'The Knitting Finns': For Finnish Athletes, Needles And Yarn Are Part Of The Olympic Routine It started in Sochi, continued in Rio and now Team Finland is continuing its tradition of knitting during the Olympics. The Finns claim it's relaxing and fun.

'The Knitting Finns': For Finnish Athletes, Needles And Yarn Are Part Of The Olympic Routine

'The Knitting Finns': For Finnish Athletes, Needles And Yarn Are Part Of The Olympic Routine

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It started in Sochi, continued in Rio and now Team Finland is continuing its tradition of knitting during the Olympics. The Finns claim it's relaxing and fun.

MICHEL MARTIN, HOST:

Here's some other Olympic news. Olympic athletes have a range of strategies to help calm their nerves in the ultra-high-pressure competition. Some nap, others meditate or use visualization techniques, but the Olympic team from Finland has its own unique way of calming the jitters, as NPR's Melissa Block found out.

MELISSA BLOCK, BYLINE: How do you say knitting in Finnish?

ANTTI KOSKINEN: (Speaking in Finnish).

BLOCK: (Speaking in Finnish).

KOSKINEN: (Speaking in Finnish).

BLOCK: (Speaking in Finnish). That's a nice word.

KOSKINEN: Thank you.

BLOCK: Call them the knitting Finns. Among them, the team's head snowboarding coach...

KOSKINEN: Antti Koskinen.

BLOCK: ...And a ski jumper...

EETU NOUSIAINEN: Eetu Nousiainen.

BLOCK: ...Who's knitting a black and white striped piece at the moment.

NOUSIAINEN: It calms me down, yeah.

BLOCK: Nousiainen knits in his room at the athletes village, but you'll find Coach Koskinen standing with needles and yarn in hand here...

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BLOCK: ...At the top of the halfpipe are slopestyle course, knitting during competition. He swears it's relaxing.

KOSKINEN: You have to concentrate on that, and it's a repetitive motion. It's a good focusing point. It feels a little meditating, as well.

BLOCK: Koskinen shows me the piece he's working on, a navy-blue rectangle about the size of a cellphone. It was supposed to be a square.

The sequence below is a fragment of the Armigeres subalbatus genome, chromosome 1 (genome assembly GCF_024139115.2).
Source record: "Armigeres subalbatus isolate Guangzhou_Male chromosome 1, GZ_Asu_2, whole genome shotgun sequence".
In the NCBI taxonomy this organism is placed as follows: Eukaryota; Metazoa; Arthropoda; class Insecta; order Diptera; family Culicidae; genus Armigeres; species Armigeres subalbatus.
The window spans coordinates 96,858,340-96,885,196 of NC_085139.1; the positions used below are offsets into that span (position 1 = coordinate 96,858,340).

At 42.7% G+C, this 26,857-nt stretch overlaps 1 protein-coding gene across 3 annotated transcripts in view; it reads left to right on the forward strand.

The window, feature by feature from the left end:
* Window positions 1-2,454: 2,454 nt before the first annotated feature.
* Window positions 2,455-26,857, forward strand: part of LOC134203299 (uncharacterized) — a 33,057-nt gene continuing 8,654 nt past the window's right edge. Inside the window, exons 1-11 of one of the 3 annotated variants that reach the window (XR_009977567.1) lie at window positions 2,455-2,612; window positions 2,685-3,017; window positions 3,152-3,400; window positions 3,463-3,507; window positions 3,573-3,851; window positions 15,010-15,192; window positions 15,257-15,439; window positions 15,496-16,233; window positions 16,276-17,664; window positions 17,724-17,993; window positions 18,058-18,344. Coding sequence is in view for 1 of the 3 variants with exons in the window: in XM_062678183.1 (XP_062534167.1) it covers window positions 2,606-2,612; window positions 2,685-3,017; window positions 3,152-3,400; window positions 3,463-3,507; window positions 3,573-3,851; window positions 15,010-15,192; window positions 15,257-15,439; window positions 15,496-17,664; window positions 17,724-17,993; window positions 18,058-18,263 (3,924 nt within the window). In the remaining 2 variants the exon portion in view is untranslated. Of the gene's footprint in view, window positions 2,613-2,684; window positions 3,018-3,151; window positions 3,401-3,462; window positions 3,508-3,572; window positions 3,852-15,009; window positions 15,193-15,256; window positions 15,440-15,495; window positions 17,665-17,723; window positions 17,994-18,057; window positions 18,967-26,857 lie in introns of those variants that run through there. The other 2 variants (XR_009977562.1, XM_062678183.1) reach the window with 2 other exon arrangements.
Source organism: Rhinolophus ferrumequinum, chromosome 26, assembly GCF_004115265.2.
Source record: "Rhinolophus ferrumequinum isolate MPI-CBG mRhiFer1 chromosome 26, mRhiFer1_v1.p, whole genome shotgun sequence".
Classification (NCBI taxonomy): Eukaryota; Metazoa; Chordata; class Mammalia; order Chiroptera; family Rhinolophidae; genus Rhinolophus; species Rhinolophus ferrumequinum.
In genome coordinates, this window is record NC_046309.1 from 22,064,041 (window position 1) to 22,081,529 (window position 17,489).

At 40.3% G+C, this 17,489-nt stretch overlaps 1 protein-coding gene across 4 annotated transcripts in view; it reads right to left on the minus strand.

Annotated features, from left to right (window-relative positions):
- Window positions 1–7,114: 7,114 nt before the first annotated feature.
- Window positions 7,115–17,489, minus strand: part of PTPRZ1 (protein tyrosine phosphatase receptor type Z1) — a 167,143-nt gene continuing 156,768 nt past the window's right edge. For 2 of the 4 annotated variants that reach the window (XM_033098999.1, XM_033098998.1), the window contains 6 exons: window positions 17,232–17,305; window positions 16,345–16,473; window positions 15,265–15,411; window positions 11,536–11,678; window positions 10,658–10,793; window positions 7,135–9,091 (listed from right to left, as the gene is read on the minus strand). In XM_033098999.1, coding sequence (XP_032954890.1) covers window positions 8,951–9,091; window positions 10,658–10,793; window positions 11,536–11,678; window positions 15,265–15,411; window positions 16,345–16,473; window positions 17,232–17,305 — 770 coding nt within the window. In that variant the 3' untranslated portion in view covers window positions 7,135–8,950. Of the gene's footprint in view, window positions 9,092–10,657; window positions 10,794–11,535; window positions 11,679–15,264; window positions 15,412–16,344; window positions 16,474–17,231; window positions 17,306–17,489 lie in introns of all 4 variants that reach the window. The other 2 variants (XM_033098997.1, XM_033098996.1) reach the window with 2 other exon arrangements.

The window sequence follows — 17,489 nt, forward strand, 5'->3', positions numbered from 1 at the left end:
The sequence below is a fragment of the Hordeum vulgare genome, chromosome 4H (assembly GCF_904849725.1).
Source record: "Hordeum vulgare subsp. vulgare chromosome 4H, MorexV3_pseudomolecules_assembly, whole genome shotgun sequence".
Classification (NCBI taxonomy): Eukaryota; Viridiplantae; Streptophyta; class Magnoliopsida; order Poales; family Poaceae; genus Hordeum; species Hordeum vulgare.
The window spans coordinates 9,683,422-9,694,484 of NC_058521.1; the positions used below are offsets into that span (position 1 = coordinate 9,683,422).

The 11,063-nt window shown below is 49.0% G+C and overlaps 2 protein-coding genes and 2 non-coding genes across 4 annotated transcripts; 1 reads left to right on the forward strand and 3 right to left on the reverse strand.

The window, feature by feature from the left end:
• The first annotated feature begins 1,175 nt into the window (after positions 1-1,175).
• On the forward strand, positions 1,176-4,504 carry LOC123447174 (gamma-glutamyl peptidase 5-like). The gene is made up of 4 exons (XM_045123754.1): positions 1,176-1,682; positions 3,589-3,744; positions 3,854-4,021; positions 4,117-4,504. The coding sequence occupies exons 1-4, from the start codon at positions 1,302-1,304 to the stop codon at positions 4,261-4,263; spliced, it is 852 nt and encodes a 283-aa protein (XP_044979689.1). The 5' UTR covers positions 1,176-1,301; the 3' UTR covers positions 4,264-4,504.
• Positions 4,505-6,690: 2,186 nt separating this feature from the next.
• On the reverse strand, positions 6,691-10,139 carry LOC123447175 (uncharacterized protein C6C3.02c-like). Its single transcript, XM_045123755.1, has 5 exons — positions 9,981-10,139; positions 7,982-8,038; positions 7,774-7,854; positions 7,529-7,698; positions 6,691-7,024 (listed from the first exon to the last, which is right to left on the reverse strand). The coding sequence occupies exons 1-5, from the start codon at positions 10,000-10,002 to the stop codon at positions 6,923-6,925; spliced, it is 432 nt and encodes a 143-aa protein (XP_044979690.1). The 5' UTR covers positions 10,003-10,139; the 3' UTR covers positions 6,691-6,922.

KOSKINEN: As you can see, I overshot mine.

BLOCK: It's a little wobbly, I think.

KOSKINEN: It is a little wobbly. There's been a couple other, you know, mishaps, but I don't mind. I mean, it's a living, breathing thing kind of that goes on. I'm freestyling here.

BLOCK: And Koskinen points out that laidback, freestyle attitude fits his sport well.

KOSKINEN: Us snowboarders, we tend to take things not so seriously. But you can definitely tell that, you know, things tense up a little when we get closer to the games. And we're trying to turn that frown upside down as you guys say.

BLOCK: Koskinen tells me this Team Finland knitting thing started four years ago at the Winter Olympics in Sochi. It continued in the Summer Games in Rio de Janeiro, and now here. After all, knitting is a strong Finnish tradition.

KOSKINEN: A lot of grandmas in Finland knit. And we always get a lot of woolen socks for Christmas.

BLOCK: About 50 Olympic athletes from Finland are busy knitting small square patches, and then...

KOSKINEN: And then we combine them into one big blanket for our president's newborn son.

BLOCK: An Olympic gift for...

NOUSIAINEN: Sauli Niinisto.

BLOCK: ...The president of Finland. Melissa Block, NPR News, Pyeongchang.

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